· · 7 years ago

@TrasKY - Good point on the "right plug-in for you." In this new era of auto technology, trying to figure out that question is going to be the key. For your typical driving and for the money, which is better? A pure EV, a plug-in hybrid, a conventional Prius-like hybrid, or even a small 40 mpg gas car. Personally, for my family: it's all about the two car combo, one pure EV and one PHEV (when my finances will allow this transition from our current two hybrid driveway). I doubt the average American will go this same direction, but the choices are there, like never before.

I think the labels are going to become increasingly meaningless, especially the MPGe nonsense. As long as we're simplifying things to the point of total abstraction, how about this?

- Pure EV roughly equals 100 mpg
- Plug-in hybrid roughly equals 75 mpg
- Conventional hybrid roughly equals 50 mpg

And now more than ever, actual mileage (or energy consumption) will vary.

· · 7 years ago

@Ron Gremban: Thank you for the informative post. It seems quite plausible that the upcoming PICC kit for the 2010 (Gen III) Prius will be able to provide up to 60 kW, as is the case with the 2012 Plug-in Prius, without starting the engine. I do agree that the biggest issue with the current Prius for very short trips is the need to warm up the ICE. Obviously, the ideal plug-in hybrid (whether a Volt, or a Gen III Prius with a PICC kit) would allow one to drive short distances with zero gasoline.

Yes, I've played devil's advocate here. ;-) But it does seem indisputable that the Volt is currently the most gas-efficient production car for most individuals and families with only one car, assuming that they need more range than the LEAF offers, that four seats are enough, and that a Tesla Roadster is not an option.

And I'm still not sure if I really want to bother with an aftermarket plug-in kit for our Prius. Since we are a multi-car family and four seats are not enough for us, we might be better off saving the money toward a BEV for shorter drives, and mainly using the Prius for longer trips (at least 50% of our annual mileage involves trips over 100 miles).

@TrasKY: I agree that the average consumer could greatly benefit from some assistance in determining which plug-in car (or hybrid) would be optimal for their overall situation. This site is one such tool (and a good one), but more tools/"calculators" accessible to the masses would help. Perhaps a web page that asks for detailed car usage information, plus price range, and outputs a report with recommendations.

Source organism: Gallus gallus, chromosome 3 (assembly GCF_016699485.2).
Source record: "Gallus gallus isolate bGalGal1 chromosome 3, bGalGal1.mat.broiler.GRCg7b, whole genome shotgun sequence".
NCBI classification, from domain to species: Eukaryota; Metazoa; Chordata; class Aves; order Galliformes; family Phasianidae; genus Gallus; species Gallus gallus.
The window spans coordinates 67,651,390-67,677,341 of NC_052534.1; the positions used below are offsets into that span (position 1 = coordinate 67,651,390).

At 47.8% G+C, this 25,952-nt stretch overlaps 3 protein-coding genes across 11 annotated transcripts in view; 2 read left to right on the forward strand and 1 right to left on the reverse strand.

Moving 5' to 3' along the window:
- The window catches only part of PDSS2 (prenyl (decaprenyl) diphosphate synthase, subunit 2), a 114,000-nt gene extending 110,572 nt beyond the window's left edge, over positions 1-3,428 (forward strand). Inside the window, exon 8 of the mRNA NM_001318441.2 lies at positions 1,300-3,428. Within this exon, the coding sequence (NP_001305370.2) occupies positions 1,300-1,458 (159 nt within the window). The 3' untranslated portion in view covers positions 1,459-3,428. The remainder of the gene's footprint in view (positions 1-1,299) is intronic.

· · 7 years ago

One thing to also consider here is the fact the the volt and the prius are two completely different cars and driving experiences.

I've driven both cars and to compare anything but fuel economy would be a disservice to the volt. The prius isn't in the same league as the volt in terms of comfort, luxury and performance.

Now many people don't care about those things and only care about the most efficient way from point a to point b. Depending on how far you usually drive every day that answer could be either a volt of a prius. However if you put any kind of premium on the other factors and you can afford the extra bucks for a volt than I would recommend you test drive one before you buy anything else. It can run circles around a prius, is way more luxurious and can still deliver extraordinary economy as long as you don't drive much more than 100 miles a day.

· · 7 years ago

Sagebrush - re. charging efficiency -

10% charging loss is a reasonable ballpark to assume (all previous production EVs were in this area). I think 20% is too high. No idea if it was included in the EPA numbers or not, but I hope not. One wonders if the electricity used to pump gasoline into a gas car's tank is included in EPA efficiency numbers - of if it should be. If it were me, I'd only count tank to wheels efficiency for any type of vehicle. If we start to swim farther upstream and count "from the outlet" efficiency for EVs, then how far upstream do we swim to find gasoline efficiency? Power for the gas station? Fuel for the trucks that bring it in? Gets complicated in a hurry.

· · 7 years ago

I often read comments on various sites where people discuss the entire supply chain of electricity all the way to the coal mines and how much pollution is created and how much energy is lost along the way. They never talk about the supply chain of gasoline. I'd love to see a real side by side comparison of the entire well to wheels journey of gasoline and electricity. I can't help but think electricity would be much more efficient. Just the fact that 100% of it is produced from fuel that is acquired here in the US and not halfway across the planet would probably be enough to tip the scales.

· · 7 years ago

My electricity is made about seven feet away from the EV that it charges. ;)

Yes, this "upstream" argument is a common one. We far too often see the comparison of just tailpipe pollution from a gas car vs the full upstream pollution for an EV. Drives me nuts too!

· · 7 years ago

Darell: It doesn't seem unreasonable to count "from the outlet" efficiency for EVs, since that translates into kWh that the consumer directly pays for, much as the consumer pays X dollars per gallon of gas.

But I do love the fact that you and others charge your EVs from the sun. :-)

· · 7 years ago

Hmmm. Well... I contend that the efficiency (or pollution?) numbers for a vehicle should be independent of the "direct cost to the consumer". We should strive for an apples-to-apples comparison (which will be impossible to get anywhere near exactly right). And one consistent way to do this is to start at the "tank." If we choose to base it on what we pay... and when we pay it - we open up another big can of worms. I'm not sure why we care more about what the consumer pays for directly than what the consumer pays for indirectly. If cost to the consumer becomes part of the efficiency numbers, then we need to include ALL costs - and that's gonna be tough to figure! And even so - what does cost of energy have to do with efficiency?